14. Caravans don't tend to be that warm in the winter unfortunately. Also, if I had grandchildren, I'd worry what kind of message it sends to them that they and their parents are living in a caravan, while their grandparents live in the warmer, more secure, more spacious house.
  15. Have no kids, and my parents weren't exactly fond of their parents - but I personally quite like the idea of living in a house full of people. I always enjoyed living in house shares, now it's just the missus and I in our place. Missus is asian - and there's something rather comforting about kipping on the floor of a long house surrounded by nearly 20 other people. If my parents, sibling or their kids ever needed a place I'd be happy to accommodate them.
  16. Good points. I don't think they have all the answers figured out, and I suspect there's an element of whackamole with the emerging problems. I guess they figure that if people are working during this transition period, then they might as well keep doing so rather than have them retire as at least it's cheaper. Mass immigration, I think that's mostly a "got to keep GDP up" kind of play.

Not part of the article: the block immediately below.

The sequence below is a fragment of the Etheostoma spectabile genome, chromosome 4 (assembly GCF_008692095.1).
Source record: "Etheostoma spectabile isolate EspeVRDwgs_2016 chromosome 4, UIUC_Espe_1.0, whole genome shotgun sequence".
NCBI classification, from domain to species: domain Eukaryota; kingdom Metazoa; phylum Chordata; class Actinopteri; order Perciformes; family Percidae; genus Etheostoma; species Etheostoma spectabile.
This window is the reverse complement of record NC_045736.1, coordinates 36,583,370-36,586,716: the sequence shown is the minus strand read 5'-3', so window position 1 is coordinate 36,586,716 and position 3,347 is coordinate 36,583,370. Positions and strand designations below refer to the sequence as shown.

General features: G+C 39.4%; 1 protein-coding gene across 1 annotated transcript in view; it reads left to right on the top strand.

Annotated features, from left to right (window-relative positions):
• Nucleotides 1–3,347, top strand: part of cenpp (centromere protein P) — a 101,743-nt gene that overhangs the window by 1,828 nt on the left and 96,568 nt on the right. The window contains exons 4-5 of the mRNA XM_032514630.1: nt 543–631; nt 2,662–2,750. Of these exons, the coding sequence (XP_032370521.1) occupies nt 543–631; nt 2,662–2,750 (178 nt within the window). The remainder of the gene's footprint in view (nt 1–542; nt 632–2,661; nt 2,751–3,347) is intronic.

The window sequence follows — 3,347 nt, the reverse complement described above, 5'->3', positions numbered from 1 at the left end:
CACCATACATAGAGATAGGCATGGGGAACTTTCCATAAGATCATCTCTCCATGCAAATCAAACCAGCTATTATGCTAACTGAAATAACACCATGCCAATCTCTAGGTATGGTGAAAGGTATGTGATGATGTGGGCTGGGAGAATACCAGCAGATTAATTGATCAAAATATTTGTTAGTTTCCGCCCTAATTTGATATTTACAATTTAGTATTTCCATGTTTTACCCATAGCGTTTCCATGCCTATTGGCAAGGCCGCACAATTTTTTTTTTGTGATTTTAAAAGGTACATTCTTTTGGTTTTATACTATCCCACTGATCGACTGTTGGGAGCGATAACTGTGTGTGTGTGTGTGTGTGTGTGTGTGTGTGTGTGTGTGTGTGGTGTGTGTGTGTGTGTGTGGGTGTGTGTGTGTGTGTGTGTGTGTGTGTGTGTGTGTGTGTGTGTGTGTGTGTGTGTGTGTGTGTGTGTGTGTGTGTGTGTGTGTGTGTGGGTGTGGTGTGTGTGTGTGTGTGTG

17. I don't hold out much hope for a buyers strike because it requires rational action, and most people are not rational when it comes to houses and enough are doing OK out of it. It's not impossible. I don't think it's as difficult as universal suffrage. But it would require a highly motivated group of people. Stainless Steel because I have enjoyed the Rat's contrary take on the world including: I think the gaps in our society are still quite large so it doesn't take a very smart rat to find them and nor do you need to be a criminal. Cat because cats win the internet.
  18. Given that you occasionally quote one of my posts on this topic, I reckon you probably know my view on this. No-one has to participate (and those that do need to take responsibility for their own choices). Prices are high because enough people want them to do be. It still baffles me that people chose to voluntarily put the shackles of large sums of debt around their own neck, but I won't lose any sleep over their freely chosen circumstances (except through posting at 3.30 am!).